Presidio Santa Maria de Galve

The Presidio Santa María de Galve, founded in 1698 by Spanish colonists, was the first European settlement of Pensacola, Florida after that of Tristan de Luna in 1559–1561. It was in the area of Fort Barrancas at modern-day Naval Air Station Pensacola, in northwestern Florida. The presidio included Fort San Carlos de Austria and an adjacent village.

Presidio Santa María de Galve
Pensacola: Site of 1698 settlement near Fort Barrancas is marked "X" (above left end of Santa Rosa Island).
Pensacola: Site of 1698 settlement near Fort Barrancas is marked "X" (above left end of Santa Rosa Island).
Presidio Santa María de Galve is located in Florida
Presidio Santa María de Galve
Presidio Santa María de Galve
Coordinates: 30°20′00″N 87°08′15″W / 30.33333°N 87.13750°W / 30.33333; -87.13750
CountrySpain New Spain
TerritorySpain Spanish Florida
Founded1698 (1698)-1707 (1707)

History edit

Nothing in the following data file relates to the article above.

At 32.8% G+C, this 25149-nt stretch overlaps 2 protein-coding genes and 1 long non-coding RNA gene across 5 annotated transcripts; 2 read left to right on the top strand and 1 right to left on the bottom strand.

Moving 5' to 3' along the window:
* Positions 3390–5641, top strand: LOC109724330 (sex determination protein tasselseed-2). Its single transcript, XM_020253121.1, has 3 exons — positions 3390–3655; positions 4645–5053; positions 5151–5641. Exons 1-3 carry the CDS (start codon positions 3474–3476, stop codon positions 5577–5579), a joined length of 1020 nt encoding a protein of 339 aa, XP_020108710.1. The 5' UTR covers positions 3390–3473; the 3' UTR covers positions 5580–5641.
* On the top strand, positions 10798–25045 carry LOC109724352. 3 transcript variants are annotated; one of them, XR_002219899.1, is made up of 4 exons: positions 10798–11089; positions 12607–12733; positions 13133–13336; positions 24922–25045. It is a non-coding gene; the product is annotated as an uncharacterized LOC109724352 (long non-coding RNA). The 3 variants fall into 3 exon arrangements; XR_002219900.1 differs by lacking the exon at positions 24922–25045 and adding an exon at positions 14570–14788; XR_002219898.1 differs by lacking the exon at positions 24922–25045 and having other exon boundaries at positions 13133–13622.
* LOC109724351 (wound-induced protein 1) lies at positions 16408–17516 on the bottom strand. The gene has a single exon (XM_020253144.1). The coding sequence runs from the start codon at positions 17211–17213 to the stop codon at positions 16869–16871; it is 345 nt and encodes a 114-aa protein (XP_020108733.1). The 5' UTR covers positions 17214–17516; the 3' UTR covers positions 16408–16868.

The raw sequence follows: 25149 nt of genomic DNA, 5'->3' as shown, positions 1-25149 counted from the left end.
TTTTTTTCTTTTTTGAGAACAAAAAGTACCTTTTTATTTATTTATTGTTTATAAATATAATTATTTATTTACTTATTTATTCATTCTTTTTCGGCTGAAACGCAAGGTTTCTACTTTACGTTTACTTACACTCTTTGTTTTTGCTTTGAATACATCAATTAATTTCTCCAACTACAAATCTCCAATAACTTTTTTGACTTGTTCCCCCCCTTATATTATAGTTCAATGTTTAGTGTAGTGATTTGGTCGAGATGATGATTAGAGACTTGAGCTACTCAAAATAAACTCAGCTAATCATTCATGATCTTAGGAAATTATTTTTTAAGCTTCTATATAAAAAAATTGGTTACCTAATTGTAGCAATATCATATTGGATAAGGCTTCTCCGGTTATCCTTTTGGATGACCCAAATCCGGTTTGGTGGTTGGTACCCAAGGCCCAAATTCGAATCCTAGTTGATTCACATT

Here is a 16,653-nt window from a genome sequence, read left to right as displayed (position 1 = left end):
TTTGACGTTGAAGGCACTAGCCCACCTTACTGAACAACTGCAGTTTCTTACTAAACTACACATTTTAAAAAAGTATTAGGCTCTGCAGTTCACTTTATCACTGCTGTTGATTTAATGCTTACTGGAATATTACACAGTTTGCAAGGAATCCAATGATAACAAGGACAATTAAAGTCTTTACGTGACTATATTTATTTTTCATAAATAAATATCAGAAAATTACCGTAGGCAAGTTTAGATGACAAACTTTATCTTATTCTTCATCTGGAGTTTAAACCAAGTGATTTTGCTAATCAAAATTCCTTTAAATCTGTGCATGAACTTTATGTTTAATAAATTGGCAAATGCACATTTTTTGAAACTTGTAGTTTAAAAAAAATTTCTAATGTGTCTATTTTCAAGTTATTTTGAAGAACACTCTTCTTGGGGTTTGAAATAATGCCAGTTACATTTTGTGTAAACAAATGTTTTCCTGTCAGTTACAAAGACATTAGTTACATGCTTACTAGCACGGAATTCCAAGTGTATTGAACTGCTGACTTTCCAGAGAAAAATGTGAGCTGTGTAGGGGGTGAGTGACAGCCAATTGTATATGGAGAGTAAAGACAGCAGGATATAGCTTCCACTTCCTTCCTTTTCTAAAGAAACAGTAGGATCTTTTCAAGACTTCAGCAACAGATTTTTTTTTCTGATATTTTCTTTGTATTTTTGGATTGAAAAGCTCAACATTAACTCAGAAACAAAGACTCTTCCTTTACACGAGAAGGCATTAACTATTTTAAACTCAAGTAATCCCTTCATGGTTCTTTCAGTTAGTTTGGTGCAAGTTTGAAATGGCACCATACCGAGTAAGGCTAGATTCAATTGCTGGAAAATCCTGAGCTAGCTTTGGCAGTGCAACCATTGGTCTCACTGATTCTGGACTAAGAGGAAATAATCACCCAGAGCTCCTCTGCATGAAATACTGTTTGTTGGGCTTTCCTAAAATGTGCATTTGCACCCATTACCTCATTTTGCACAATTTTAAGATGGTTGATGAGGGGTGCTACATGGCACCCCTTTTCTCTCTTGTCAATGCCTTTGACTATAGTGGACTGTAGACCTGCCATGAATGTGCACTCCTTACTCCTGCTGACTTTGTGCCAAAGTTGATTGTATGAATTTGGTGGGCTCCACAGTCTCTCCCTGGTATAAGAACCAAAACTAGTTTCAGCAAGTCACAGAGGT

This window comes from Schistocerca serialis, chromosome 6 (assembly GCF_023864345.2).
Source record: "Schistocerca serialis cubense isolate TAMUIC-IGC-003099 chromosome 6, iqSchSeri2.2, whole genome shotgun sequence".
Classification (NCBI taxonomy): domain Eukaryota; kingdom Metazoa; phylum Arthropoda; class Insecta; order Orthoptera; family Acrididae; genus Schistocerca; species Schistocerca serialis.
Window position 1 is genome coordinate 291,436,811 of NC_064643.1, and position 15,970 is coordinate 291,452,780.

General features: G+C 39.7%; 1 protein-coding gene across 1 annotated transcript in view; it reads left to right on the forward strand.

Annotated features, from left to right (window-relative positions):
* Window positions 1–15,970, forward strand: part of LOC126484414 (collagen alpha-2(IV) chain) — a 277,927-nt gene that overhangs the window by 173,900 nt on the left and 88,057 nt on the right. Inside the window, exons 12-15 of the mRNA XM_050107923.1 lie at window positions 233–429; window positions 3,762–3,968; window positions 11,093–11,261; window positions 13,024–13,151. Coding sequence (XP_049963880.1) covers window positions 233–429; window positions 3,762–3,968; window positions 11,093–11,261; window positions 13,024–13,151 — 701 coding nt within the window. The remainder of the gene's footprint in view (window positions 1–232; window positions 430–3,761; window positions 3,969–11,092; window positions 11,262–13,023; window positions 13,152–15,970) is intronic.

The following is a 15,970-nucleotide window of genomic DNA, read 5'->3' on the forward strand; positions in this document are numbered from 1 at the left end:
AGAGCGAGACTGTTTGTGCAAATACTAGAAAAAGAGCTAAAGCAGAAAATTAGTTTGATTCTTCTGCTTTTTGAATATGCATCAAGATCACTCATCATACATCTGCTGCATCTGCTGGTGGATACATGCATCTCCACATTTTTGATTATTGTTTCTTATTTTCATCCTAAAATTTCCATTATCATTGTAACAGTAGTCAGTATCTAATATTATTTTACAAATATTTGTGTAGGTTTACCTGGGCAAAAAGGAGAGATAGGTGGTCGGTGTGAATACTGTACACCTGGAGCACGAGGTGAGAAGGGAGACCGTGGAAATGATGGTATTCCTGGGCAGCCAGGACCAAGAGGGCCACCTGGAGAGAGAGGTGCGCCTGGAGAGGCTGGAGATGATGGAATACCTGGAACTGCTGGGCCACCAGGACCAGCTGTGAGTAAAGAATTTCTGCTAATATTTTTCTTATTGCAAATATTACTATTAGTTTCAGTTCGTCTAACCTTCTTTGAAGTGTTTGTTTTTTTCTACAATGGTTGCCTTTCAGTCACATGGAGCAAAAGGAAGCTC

French expansion down the Mississippi River late in the 17th century spurred the Spanish government to protect its interests along the northern coast of the Gulf of Mexico. The Viceroy and Audencia of New Spain established the Presidio Santa María de Galve in 1698 to protect the western approaches to Spanish Florida, which at the time exercised effective control over an area from the Atlantic coast to the Apalachicola River. The French threat quickly materialized, with Fort Maurepas (near present-day Biloxi, Mississippi) established in 1699, and Mobile (now in Alabama) in 1702. The village was abandoned and burned in August 1707 when a force of English (from the Province of Carolina) and Tallapoosas attacked the settlement. The Spanish held onto the fort then, and when it was attacked again in November. The Tallapoosas, with English support, maintained pressure on the fort for eight years, raiding and capturing more than 70 Spaniards they found outside the fort during that period. In 1715 the Tallapoosas broke their alliance with the English and established friendly relations with the Spanish at Fort San Carlos de Austria. A new village was established after the siege ended.[1][2] In May 1719, during the War of the Quadruple Alliance, the French attacked Santa María de Galve. The Spanish surrendered Fort San Carlos de Austria after a five-hour battle. The Spanish recaptured the fort in August of that year, but lost it again to French forces the next month.[3] The French held the presidio for three years, until the area around Pensacola Bay was returned to Spain by treaty in 1722. The French burned the fort and village before leaving.[4] With the loss of Santa María de Galve in 1719, Spain moved the seat of government for West Florida to the Presidio Bahía de San José, on the northern end of the St. Joseph Peninsula. The Spanish did not return to the site of Santa María de Galve in 1722, instead establishing the Presidio Isla Santa Rosa Punta de Sigüenza on Santa Rosa Island as the seat of government of West Florida, where it remained for 33 years. That presidio was abandoned in 1755, when the Presidio San Miguel de Panzacola was established on the mainland.[5]